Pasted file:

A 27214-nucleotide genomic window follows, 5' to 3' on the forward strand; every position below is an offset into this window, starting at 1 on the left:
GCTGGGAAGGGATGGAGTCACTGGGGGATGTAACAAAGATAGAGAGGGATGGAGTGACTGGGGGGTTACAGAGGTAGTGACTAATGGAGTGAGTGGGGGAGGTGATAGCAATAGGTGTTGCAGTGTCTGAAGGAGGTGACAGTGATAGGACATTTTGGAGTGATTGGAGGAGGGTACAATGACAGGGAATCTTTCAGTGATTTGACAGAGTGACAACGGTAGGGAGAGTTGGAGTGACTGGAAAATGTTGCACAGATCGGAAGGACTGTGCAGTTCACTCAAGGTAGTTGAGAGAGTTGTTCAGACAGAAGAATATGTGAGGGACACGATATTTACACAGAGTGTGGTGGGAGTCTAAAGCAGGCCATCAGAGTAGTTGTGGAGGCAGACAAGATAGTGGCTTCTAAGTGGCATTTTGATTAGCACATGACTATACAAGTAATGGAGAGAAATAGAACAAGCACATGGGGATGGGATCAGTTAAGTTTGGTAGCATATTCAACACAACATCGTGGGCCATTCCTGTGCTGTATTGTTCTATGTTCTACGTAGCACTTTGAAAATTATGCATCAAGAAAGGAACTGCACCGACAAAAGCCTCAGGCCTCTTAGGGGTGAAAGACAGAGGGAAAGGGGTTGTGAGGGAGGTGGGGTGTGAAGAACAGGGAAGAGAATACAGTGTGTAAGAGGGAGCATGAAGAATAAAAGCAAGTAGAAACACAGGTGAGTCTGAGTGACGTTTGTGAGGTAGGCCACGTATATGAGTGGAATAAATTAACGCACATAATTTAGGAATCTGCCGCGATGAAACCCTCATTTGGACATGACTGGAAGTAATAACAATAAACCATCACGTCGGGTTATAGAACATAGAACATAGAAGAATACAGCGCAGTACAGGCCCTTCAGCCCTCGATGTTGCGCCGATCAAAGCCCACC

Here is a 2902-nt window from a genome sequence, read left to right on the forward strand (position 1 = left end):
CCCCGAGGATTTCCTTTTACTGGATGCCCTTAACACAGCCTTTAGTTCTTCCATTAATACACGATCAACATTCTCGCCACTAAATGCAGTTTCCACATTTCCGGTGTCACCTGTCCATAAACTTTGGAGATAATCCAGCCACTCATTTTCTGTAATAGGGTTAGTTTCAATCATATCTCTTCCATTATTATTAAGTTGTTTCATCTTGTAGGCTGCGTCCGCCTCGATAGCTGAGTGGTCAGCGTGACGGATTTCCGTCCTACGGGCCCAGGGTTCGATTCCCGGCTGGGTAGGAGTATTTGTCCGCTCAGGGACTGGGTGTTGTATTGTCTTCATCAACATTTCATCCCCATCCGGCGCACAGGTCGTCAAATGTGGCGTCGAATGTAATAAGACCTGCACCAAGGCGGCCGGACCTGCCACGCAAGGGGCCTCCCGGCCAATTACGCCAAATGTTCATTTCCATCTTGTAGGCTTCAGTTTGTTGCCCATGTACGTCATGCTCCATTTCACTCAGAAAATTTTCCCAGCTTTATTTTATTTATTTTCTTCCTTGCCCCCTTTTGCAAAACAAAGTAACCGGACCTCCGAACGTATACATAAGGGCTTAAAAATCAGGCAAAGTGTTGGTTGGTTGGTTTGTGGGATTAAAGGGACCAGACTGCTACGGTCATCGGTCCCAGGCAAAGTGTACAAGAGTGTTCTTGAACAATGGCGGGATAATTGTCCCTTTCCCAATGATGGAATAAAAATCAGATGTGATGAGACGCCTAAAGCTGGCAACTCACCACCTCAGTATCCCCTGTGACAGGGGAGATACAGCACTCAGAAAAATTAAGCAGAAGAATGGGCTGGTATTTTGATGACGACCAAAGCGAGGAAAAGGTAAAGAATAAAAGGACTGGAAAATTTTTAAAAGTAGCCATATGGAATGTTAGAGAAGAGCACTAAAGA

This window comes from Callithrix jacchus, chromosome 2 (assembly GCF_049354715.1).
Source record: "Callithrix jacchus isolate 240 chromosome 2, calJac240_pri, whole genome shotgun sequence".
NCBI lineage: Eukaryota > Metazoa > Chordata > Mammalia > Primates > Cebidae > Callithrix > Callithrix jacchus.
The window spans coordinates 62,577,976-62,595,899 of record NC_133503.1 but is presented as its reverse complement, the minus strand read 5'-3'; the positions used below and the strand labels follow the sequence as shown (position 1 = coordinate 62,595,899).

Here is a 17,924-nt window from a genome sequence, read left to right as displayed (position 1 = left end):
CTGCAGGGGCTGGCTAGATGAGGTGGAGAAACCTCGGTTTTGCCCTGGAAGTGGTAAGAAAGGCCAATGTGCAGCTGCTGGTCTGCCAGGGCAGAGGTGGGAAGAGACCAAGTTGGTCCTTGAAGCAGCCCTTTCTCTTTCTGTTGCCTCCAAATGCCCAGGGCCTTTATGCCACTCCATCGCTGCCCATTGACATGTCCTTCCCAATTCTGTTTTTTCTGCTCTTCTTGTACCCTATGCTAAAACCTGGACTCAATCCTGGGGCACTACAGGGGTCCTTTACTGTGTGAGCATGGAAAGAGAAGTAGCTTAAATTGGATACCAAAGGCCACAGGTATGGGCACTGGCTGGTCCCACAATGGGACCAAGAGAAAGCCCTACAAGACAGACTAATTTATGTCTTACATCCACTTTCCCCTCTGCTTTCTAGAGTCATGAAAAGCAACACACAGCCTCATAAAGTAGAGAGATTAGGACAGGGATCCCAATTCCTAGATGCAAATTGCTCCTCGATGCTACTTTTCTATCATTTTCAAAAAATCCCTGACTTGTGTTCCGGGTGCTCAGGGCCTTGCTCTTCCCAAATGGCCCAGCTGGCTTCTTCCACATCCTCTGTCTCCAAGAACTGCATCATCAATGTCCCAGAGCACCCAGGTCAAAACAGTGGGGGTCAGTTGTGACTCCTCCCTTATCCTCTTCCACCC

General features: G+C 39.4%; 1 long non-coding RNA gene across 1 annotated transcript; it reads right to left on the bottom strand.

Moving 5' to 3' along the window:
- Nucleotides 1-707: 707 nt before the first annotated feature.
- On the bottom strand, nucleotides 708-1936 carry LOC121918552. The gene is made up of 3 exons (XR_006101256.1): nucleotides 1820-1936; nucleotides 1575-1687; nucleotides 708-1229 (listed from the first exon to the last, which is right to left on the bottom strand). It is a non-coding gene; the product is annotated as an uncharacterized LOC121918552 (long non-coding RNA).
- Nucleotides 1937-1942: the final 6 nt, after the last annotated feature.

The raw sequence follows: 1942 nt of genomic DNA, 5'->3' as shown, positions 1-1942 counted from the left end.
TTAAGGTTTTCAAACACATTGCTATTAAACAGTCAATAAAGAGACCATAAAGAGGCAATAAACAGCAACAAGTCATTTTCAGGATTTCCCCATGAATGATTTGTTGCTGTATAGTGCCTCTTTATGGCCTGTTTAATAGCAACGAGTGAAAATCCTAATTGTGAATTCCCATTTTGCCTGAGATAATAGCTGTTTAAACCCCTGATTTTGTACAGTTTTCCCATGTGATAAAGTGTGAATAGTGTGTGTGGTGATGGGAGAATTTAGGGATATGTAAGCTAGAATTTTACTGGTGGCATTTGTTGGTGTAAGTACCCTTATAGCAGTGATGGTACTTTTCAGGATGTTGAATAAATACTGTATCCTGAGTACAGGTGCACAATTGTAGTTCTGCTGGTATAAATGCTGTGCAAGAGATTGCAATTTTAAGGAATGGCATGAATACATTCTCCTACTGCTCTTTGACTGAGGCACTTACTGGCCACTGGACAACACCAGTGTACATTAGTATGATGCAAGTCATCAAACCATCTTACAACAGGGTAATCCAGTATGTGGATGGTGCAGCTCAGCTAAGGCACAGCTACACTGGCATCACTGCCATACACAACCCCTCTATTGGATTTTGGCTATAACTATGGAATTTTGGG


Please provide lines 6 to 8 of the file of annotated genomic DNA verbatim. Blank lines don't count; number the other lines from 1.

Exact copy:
Source record: "Callithrix jacchus isolate 240 chromosome 2, calJac240_pri, whole genome shotgun sequence".
NCBI lineage: Eukaryota > Metazoa > Chordata > Mammalia > Primates > Cebidae > Callithrix > Callithrix jacchus.
The window spans coordinates 62,577,976-62,595,899 of record NC_133503.1 but is presented as its reverse complement, the minus strand read 5'-3'; the positions used below and the strand labels follow the sequence as shown (position 1 = coordinate 62,595,899).